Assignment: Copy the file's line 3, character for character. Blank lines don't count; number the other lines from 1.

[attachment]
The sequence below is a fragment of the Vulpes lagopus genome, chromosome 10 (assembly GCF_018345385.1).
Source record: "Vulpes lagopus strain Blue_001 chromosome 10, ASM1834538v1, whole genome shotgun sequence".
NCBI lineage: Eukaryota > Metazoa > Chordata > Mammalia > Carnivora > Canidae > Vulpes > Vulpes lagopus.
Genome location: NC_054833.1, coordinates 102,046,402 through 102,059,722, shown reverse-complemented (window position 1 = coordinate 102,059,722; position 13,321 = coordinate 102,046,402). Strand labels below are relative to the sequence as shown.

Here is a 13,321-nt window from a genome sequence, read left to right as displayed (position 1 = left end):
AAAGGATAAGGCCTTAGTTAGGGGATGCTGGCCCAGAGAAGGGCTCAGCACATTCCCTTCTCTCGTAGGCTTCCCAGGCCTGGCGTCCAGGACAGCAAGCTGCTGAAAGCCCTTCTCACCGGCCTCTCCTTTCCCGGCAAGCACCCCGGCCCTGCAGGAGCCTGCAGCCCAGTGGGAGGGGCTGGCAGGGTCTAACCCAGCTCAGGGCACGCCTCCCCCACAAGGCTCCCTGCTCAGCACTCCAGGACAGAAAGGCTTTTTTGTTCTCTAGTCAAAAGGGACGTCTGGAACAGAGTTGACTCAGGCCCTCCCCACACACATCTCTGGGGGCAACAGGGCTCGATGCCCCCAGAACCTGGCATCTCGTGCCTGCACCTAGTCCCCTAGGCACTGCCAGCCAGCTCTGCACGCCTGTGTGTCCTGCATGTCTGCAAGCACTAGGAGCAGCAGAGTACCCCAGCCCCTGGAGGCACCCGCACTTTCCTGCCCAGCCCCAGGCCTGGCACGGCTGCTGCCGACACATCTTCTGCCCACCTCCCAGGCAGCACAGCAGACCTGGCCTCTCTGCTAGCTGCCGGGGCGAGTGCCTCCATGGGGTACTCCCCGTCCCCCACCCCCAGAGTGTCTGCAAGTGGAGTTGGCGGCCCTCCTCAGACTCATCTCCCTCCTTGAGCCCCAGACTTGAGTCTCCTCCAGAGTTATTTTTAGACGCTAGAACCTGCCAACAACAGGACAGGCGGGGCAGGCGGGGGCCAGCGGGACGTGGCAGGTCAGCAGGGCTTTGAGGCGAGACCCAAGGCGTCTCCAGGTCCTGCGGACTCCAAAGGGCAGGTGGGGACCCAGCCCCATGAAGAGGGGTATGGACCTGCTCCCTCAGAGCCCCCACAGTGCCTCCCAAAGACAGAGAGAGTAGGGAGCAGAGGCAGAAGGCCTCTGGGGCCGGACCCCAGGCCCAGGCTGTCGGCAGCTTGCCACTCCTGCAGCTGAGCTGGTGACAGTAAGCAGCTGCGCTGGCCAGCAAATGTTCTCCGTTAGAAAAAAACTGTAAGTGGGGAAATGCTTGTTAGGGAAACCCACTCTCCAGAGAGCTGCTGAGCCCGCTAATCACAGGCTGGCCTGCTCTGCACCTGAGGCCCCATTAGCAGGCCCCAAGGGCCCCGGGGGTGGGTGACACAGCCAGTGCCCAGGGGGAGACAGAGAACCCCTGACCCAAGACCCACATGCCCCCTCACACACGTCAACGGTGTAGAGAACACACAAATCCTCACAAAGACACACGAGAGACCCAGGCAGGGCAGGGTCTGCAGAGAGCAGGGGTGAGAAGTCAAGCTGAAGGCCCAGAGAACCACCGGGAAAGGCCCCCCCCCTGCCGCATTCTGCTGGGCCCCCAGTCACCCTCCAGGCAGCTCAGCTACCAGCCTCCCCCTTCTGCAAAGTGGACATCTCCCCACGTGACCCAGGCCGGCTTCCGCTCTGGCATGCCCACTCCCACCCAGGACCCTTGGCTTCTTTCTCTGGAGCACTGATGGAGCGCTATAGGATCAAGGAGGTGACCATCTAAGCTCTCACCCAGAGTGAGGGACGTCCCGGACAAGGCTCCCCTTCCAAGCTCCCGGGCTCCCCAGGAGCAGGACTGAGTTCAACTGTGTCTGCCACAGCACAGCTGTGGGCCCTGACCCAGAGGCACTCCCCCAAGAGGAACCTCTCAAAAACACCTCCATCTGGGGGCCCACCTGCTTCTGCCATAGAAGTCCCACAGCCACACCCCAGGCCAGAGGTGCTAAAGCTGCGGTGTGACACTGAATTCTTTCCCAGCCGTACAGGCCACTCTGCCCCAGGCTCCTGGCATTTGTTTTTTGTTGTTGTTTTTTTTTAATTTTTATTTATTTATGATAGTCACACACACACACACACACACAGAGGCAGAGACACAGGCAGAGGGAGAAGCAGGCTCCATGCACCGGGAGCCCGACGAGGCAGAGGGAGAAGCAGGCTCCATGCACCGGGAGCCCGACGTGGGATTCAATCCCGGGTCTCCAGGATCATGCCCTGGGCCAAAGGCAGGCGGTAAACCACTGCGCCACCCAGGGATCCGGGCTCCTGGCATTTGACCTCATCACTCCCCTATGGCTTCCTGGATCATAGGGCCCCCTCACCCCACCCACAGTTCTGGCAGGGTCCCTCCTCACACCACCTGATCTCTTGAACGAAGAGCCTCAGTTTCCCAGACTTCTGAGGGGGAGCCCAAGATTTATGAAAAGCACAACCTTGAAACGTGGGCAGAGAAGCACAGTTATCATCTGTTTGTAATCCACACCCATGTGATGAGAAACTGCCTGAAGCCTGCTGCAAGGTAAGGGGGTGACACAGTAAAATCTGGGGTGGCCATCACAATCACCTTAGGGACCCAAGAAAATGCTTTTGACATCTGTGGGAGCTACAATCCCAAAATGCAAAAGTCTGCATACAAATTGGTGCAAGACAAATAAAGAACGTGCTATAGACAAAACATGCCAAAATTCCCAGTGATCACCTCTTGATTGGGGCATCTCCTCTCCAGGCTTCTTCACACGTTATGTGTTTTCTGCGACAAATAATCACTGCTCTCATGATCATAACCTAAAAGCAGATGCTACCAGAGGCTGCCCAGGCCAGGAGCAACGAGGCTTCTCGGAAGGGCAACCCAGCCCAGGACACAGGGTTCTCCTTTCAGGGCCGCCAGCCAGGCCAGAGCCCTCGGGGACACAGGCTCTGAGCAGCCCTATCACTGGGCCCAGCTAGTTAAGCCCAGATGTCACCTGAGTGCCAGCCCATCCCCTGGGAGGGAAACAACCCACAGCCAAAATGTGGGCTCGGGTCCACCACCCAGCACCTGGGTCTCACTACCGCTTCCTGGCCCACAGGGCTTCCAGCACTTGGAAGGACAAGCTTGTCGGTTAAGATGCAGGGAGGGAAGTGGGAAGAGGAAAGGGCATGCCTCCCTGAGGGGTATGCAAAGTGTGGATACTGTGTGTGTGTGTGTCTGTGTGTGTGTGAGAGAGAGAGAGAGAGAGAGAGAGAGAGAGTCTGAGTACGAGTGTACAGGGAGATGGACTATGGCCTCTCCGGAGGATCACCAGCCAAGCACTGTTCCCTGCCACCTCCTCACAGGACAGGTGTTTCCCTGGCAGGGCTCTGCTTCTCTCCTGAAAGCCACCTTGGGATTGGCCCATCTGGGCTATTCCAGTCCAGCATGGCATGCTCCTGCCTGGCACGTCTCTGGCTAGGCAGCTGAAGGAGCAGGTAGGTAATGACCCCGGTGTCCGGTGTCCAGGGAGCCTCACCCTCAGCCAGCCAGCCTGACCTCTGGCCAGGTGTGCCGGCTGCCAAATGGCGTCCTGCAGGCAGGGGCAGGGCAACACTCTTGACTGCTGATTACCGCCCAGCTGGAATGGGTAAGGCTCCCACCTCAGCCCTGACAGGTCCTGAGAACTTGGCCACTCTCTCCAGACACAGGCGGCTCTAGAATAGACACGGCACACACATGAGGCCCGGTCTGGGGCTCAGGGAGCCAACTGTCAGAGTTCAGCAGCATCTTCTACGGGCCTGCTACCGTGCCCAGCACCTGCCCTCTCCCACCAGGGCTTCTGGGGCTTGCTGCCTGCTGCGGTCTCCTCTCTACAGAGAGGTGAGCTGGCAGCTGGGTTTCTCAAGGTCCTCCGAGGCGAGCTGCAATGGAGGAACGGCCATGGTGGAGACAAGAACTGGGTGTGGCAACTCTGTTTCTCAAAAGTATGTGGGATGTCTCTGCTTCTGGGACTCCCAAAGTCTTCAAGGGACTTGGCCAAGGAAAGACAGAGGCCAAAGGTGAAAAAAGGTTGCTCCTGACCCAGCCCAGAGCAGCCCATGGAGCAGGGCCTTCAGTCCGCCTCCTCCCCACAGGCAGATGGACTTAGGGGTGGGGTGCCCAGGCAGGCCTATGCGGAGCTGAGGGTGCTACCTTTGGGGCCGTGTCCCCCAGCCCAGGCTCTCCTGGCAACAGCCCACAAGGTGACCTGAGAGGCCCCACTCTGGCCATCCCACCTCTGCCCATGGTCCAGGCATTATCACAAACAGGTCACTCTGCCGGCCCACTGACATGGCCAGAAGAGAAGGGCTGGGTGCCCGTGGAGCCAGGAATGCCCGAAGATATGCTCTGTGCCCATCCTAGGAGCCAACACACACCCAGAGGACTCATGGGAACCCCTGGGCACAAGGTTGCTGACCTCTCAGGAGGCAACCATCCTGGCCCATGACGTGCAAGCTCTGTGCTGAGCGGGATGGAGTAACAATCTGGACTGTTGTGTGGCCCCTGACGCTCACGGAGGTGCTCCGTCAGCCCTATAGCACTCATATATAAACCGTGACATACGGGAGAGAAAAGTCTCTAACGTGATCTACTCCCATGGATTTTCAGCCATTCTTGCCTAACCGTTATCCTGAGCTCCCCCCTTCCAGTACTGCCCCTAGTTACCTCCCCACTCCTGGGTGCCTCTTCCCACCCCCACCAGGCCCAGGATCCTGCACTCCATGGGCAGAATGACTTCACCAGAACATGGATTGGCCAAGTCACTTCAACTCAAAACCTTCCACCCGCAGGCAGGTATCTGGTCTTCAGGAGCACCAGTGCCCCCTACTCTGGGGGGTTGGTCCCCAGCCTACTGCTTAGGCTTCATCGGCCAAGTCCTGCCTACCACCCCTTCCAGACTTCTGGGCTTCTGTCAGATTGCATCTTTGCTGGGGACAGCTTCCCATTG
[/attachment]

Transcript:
NCBI lineage: Eukaryota > Metazoa > Chordata > Mammalia > Carnivora > Canidae > Vulpes > Vulpes lagopus.